is not correct when applied to the current specification. It was correct when there was a clause that cancellation would only occur when the cancellation point blocks indefinitely.

So indeed, a statement that these functions may cancel the thread if they are implemented using a cancellation point from the "shall occur" list is a very useful clarification to add. If they are implemented using a cancellation point, disabling the cancellation state might lead to hanging threads, so I wouldn't support removing them as possible cancellation points.

It looks to me that, at some point, there was a choice to prioritise cancellation (and actually enforce it) over returning and continuing the thread execution. (Is there an easy way to go through the revision history to pinpoint that change?)
(0003794)
terekhov (reporter)
2017-06-20 12:44

But "blocks indefinitely" was not meant to describe deadlocks/hanging threads as in waiting infinite time unless a timeout or cancel occurs. In fact, classical deadlock on mutexes is not covered by cancel at all. Think of cancel as just another event that unblocks a thread blocked "indefinitely". IOW read it as just blocked for unspecified period of time (timeouts/wakeup events aside for a moment) but not really infinite/hanging. :)
(0003795)
dstaesse (reporter)
2017-06-20 13:11

I agree. I assume sound code devoid of deadlocks or livelocks or any other problem with the implementated synchronisation logic.

I take that "block indefitely" means that the point in the future where the function will unblock is undefined. By the old definition quoted above, a timeout would probably not be considered as "block indefinitely" but a read() on a UDP socket would.

I don't think cancellation should be taken into that equation. Thread cancellation is the mechanism that prevents the thread from blocking beyond a point that is deemed acceptable from the viewpoint of the program. The cancel is an asynchronous event that signals the thread to terminate at some point in the (preferably very near) future. The execution of the next cancellation point is the point at which this cancellation will take place. At least according to the base specification issue 6.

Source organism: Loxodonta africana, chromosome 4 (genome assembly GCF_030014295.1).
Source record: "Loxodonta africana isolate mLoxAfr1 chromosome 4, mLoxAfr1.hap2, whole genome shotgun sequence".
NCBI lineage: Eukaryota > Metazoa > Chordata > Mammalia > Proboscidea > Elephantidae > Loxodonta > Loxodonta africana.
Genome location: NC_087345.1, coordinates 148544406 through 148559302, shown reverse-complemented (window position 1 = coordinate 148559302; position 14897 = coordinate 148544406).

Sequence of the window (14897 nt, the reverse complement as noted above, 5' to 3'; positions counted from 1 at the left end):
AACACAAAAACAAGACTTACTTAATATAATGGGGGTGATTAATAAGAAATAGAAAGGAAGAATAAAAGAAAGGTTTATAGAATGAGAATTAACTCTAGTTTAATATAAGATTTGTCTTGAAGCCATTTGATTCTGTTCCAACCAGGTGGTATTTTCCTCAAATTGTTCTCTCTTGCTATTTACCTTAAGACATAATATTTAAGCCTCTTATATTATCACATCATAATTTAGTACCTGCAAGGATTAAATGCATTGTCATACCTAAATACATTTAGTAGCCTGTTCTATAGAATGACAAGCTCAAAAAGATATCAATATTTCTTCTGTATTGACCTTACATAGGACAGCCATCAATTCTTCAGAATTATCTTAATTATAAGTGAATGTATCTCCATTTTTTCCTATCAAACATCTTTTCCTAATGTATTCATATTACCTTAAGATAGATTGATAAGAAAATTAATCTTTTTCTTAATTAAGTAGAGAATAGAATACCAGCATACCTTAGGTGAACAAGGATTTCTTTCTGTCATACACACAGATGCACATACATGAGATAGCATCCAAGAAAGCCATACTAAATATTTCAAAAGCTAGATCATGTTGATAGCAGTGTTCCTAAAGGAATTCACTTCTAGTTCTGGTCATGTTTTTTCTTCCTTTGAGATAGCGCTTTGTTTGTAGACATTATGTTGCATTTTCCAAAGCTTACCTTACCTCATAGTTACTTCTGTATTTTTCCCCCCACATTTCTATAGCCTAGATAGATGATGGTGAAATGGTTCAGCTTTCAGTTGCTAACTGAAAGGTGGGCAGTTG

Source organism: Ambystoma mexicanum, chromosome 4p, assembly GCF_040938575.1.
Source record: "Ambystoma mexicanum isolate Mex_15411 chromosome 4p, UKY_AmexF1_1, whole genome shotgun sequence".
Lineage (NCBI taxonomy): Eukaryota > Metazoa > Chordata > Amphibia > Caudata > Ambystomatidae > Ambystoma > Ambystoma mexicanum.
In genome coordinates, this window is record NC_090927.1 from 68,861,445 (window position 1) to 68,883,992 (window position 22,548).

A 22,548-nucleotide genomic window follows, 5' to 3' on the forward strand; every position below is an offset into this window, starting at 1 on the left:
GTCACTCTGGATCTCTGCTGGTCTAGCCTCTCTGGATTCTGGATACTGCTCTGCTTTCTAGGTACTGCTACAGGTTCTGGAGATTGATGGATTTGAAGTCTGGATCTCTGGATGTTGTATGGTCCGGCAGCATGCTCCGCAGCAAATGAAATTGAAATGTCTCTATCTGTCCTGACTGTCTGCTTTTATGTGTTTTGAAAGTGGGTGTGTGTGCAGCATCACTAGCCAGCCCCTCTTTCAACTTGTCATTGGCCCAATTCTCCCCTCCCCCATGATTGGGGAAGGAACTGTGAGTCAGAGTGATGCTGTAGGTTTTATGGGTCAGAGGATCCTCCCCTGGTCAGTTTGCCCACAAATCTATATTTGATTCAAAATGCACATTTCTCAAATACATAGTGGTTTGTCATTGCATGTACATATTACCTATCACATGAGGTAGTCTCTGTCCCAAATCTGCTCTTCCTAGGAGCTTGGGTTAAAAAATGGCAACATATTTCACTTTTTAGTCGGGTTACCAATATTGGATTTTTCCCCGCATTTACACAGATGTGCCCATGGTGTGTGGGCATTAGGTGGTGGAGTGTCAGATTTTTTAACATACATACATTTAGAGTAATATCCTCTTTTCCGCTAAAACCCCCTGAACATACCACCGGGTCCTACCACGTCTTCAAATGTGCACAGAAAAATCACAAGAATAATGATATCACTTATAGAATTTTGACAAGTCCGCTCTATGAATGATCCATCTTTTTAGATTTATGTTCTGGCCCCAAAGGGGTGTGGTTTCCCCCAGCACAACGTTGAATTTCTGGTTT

Moving from a situation where a thread "may" cancel at a cancellation, to a situation where a thread "shall" cancel (which has apparently happened) is quite easy from the viewpoint of an existing codebase. Nothing has to be changed, the result is some dead code that will never be called: the check for the return value and the explicit cancellation check in the form of a pthread_testcancel().

The proposed solution to allow "shall fail" cases to skip the cancellation check seems to be in a direction to revert that rationale, which would be a much more painful move for existing code that expects the thread to cancel.

- Issue History
Date Modified Username Field Change
2017-06-14 13:59 dstaesse New Issue
2017-06-14 13:59 dstaesse Name => Dimitri Staessens
2017-06-14 13:59 dstaesse Section => 2.9.5
2017-06-14 13:59 dstaesse Page Number => 520
2017-06-14 13:59 dstaesse Line Number => 18219-18223
2017-06-14 14:25 terekhov Note Added: 0003760
2017-06-15 18:49 dstaesse Note Added: 0003765
2017-06-17 12:17 dstaesse Note Added: 0003783
2017-06-19 09:04 terekhov Note Added: 0003784
2017-06-20 03:50 dstaesse Note Added: 0003790
2017-06-20 09:59 terekhov Note Added: 0003792
2017-06-20 10:31 dstaesse Note Added: 0003793
2017-06-20 12:44 terekhov Note Added: 0003794
2017-06-20 13:11 dstaesse Note Added: 0003795


Mantis 1.1.6[^]
Copyright © 2000 - 2008 Mantis Group
Powered by Mantis Bugtracker